Now an archaeologist from Cambridge University has put forward a theory that the men were a gang of Viking mercenaries who were murdered on the order of the English king Aethelred II.

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Brooch treasure ‘owned by aristocratic child’


A medieval silver brooch declared as treasure this week is likely to have belonged to a young Cumbrian aristocrat.

The 13th century silver gilt ring unearthed at Bridekirk near Cockermouth may have been used by a child to pin on a light cloak or mantle, according to experts.

Stuart Noon, a Portable Antiquities Scheme finds liaison officer for Lancashire and Cumbria, said: “It’s made of silver which suggests it’s a high status piece from the medieval period.

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The Viking death squads who got a taste of their own medicine: Mass grave shows how the Anglo-Saxons hit back at invaders


A mass grave found in Dorset contains the bodies of an elite ‘hit squad’ of invading Viking warriors, experts claim. 

All decapitated and buried alongside their severed heads, the 54 skeletons were discovered in 2009 by workmen digging a road.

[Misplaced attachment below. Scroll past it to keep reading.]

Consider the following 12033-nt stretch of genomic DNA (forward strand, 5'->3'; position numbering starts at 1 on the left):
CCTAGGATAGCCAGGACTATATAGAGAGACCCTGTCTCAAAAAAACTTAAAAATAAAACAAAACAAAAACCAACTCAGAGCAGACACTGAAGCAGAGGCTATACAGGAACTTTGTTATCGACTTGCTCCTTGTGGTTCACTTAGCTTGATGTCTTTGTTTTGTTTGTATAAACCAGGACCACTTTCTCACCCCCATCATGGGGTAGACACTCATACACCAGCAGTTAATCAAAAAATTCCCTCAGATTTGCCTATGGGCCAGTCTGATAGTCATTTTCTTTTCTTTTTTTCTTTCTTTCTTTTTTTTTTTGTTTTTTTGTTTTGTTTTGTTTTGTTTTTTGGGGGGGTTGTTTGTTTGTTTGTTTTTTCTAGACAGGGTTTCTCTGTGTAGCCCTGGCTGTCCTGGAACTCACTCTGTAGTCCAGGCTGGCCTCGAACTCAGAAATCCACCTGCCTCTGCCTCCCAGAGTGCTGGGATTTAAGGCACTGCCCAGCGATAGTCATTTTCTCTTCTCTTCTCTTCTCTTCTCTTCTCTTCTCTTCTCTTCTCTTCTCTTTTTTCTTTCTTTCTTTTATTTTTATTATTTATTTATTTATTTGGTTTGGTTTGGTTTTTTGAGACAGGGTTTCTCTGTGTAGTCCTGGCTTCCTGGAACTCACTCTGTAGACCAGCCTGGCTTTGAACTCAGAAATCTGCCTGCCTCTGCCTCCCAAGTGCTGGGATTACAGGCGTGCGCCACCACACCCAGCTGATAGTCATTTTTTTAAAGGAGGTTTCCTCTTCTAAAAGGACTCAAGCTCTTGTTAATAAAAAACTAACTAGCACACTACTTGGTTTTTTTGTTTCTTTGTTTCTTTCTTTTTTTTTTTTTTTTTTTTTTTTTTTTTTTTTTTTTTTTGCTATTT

Archaeologists dated their bones to around the year 1,000 but had few other clues as to the identities of the men who met such a sticky end.

Now a researcher at Cambridge University claims to have pieced the story together in a documentary to be screened tonight.

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Ancient secrets unearthed by top team digging deep into remains of the past


In one room a student is analysing limpets from northern Spain. In another, soil specimens from Turkish burial grounds are being put under the microscope. Across the courtyard, an ancient cellar is home to endless boxes of everything from bone fragments to shards of Roman pottery.

When York University’s archaeology department moved into King’s Manor back in the mid-1990s, they couldn’t have asked for a better location. The 16th century building, once a royal palace and headquarters of Henry VIII’s Council of the North, is an archaeological project in itself.

However, behind the arched gateways and stone walls, lies pioneering technology and groundbreaking research which has helped map more than 10,000 years of history both in this country and abroad.

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Latest building found at Roman town near Norwich looks like a spaceship


The Roman town of Venta Icenorum, meaning market of the Iceni people, was discovered during the 1929-35 excavations and has been a popular place of both local and national interest, with the BBC’s Time Team filming there in 2010.

The latest revelation, dating back to third century AD, was discovered by the Norfolk Archaeological Historical Research Society and has recently been unveiled in an academic journal.

The structure shows two angled wings, meeting on a central structure, and is described by Professor Will Bowden, who has been working on the project from the University of Nottingham, as “an unusual and adventurous building on a very interesting site”.